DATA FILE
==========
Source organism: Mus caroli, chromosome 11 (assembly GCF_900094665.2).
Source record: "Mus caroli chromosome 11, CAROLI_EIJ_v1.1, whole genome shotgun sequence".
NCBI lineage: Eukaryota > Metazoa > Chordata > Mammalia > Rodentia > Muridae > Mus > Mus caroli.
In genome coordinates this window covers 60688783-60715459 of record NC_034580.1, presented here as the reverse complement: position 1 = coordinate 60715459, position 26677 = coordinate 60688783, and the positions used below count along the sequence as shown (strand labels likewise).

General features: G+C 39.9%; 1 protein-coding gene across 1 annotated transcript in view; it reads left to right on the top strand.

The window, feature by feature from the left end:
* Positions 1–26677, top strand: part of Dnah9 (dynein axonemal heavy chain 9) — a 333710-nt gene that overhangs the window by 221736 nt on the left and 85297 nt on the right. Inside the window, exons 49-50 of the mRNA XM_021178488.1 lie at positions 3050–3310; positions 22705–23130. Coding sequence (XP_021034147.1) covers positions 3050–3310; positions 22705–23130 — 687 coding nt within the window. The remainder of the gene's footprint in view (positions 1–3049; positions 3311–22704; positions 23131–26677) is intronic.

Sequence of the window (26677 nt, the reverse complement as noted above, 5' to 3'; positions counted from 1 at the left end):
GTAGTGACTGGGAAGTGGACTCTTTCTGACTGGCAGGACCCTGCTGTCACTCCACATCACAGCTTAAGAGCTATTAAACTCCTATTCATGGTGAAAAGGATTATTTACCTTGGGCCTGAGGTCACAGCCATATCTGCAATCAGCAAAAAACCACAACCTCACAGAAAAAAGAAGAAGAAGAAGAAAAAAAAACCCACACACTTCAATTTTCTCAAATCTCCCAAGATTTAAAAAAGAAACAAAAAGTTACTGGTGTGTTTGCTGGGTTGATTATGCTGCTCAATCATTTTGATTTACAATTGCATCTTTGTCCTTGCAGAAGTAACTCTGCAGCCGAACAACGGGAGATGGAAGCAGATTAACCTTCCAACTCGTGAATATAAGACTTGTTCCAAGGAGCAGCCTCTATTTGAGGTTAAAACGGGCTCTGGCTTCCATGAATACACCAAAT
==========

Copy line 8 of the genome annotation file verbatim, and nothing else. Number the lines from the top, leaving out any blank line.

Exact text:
Sequence of the window (26677 nt, the reverse complement as noted above, 5' to 3'; positions counted from 1 at the left end):